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Solutions to raise an 8" jointer off the floor a few inches?

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Forum topic by markf31 posted 06-04-2019 02:27 PM 949 views 0 times favorited 7 replies Add to Favorites Watch
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markf31

14 posts in 2362 days


06-04-2019 02:27 PM

I’m beginning the thought process of reorganizing my shop and looking into making some upgrades. The first upgrade on my bucket list is a new jointer. I currently have an olde 6” Delta 37-280 but its time to upgrade to something with longer tables and a more robust fence system. The Delta sits on a 3rd party mobile base which worked out really well because the mobile base lifted the jointer so that the top of the tables sit just clear of my work bench. I could put the jointer to the left of my work bench, and long boards would pass unencumbered over the workbench. Not using the workbench as an in-feed table, but this arrangement saved a little space in the workshop and saved me the effort of moving the jointer around anytime I needed to joint long boards.

I am looking into either a Grizzly 6” or Grizzly 8” and both have built-in mobile bases but the issue is that their floor to table heights are 33-1/2” and 32” respectively which falls short of the floor to bench top height of my Roubo which is 35-1/8”.

I’m wondering if there is a workable solution for raising the new jointer up on a 3” wood platform. I’m concerned about movement or vibrations resulting from the wood platform sitting under the jointer, the concrete garage floor is not quite flat and level of course so issues might pop up trying to get the wood platform to remain in place and thus remain level. I thought about chopping the Roubo bench down to the necessary height but I’m 6’-2” tall and bending over a bench that is 3 inches shorter might be significantly less comfortable.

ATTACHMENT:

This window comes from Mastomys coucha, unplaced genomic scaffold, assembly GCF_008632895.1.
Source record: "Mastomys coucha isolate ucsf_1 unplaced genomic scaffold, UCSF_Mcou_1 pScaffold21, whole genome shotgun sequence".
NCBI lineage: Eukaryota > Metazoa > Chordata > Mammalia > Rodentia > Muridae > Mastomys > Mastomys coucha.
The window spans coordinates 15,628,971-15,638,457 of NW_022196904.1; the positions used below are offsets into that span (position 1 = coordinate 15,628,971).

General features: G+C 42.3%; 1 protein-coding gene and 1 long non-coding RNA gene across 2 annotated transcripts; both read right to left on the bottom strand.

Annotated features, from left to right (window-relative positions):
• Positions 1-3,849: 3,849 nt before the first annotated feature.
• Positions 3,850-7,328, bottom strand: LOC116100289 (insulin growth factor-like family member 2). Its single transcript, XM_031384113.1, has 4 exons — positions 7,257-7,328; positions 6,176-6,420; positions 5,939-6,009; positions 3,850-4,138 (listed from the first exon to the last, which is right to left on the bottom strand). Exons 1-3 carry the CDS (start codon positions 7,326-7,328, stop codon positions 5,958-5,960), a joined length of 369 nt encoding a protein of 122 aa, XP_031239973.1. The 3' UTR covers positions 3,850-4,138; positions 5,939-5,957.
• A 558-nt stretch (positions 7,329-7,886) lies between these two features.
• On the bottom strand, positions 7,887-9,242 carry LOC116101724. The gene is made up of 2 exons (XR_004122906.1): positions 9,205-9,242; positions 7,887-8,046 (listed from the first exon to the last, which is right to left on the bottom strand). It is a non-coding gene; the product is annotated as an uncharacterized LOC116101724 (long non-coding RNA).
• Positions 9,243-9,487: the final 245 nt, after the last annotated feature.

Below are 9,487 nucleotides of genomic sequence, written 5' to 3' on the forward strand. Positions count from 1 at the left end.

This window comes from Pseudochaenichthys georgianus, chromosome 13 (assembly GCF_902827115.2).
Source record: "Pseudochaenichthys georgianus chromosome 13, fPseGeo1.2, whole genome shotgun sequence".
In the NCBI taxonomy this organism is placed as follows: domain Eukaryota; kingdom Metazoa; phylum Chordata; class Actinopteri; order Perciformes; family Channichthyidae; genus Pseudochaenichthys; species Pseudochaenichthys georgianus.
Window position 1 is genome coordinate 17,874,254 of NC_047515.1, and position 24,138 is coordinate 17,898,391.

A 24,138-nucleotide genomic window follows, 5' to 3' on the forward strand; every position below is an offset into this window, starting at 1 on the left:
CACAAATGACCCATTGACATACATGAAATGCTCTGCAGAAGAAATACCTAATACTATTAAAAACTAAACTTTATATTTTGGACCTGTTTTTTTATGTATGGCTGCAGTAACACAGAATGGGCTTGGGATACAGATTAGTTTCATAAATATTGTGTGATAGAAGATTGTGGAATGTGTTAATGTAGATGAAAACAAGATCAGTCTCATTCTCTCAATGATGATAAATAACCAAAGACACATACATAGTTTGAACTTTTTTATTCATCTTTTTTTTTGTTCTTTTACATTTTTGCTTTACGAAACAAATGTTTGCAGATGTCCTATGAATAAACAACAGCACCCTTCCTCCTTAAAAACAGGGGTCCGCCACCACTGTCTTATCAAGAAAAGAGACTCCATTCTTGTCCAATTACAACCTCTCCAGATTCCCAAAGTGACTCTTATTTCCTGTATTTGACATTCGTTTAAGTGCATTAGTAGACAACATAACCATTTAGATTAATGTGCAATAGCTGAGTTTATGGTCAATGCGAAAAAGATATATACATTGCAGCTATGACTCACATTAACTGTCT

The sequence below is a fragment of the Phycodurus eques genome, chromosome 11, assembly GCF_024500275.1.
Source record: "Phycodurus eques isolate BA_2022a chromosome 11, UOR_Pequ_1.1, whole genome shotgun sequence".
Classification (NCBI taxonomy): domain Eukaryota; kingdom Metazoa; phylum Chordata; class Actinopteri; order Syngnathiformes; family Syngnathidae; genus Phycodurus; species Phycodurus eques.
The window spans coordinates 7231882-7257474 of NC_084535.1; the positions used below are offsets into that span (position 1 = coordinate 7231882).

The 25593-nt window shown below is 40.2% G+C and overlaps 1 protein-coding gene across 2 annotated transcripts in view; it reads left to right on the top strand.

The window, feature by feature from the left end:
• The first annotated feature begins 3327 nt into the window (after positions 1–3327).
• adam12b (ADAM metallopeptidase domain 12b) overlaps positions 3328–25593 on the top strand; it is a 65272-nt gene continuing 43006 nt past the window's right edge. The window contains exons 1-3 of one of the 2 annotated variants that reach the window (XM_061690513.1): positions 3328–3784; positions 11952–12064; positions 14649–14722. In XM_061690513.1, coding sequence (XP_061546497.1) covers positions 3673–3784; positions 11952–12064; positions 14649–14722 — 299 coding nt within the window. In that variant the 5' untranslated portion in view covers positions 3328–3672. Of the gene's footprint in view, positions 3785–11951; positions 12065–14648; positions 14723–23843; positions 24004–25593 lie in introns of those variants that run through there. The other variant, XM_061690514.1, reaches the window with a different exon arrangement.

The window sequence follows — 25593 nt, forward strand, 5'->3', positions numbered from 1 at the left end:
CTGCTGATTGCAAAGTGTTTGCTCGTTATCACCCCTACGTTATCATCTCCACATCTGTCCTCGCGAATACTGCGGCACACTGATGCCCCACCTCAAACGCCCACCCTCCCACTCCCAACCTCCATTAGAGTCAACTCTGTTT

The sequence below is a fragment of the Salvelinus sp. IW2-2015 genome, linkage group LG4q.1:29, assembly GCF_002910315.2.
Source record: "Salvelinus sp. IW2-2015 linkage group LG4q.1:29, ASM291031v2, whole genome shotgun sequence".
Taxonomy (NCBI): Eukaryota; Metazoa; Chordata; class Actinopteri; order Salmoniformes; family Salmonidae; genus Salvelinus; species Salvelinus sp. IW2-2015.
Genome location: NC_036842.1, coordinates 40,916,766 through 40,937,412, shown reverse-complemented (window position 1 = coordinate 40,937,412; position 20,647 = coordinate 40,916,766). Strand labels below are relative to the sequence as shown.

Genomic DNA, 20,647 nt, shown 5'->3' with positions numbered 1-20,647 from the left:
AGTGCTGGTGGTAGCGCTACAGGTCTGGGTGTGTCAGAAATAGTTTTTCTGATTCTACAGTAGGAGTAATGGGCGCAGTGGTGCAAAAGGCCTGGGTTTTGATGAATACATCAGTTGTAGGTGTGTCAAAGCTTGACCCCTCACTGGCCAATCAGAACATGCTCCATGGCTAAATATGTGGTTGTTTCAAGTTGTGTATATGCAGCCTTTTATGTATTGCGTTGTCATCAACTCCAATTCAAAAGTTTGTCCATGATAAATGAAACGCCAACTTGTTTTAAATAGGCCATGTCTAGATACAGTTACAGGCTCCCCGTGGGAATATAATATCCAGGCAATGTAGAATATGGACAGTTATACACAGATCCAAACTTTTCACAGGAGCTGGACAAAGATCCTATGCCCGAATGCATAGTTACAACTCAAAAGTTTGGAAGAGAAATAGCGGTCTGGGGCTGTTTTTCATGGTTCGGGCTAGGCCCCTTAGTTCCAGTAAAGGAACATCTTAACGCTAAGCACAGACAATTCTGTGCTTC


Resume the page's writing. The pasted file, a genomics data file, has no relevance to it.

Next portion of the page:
Being able to put a new jointer in this location, at the end of my bench, would save me floor space and would make using the jointer a little more convenient when joining longer boards.

Anyone have any ideas?


7 replies so far

View sras's profile

sras

5566 posts in 3982 days


#1 posted 06-04-2019 02:35 PM

Do you want to still have the mobility of casters?

If not, block up each corner & shim to get it level…

-- Steve - Impatience is Expensive

View ibewjon's profile

ibewjon

1972 posts in 3646 days


#2 posted 06-04-2019 03:03 PM

Set it on an additional mobile base, purchased if proper height, or weld one up from angle and the size casters you need for the height. Mine had threaded rod running through rod couplings on each corner for leveling and licking in place do it won’t roll.

View Redoak49's profile

Redoak49

4876 posts in 2841 days


#3 posted 06-04-2019 03:10 PM

Build a 2×4 base to fit into a mobile base. I have done this with several of my tools including a Sawstop PCS and 15” planer.

View bondogaposis's profile

bondogaposis

5842 posts in 3204 days


#4 posted 06-04-2019 04:55 PM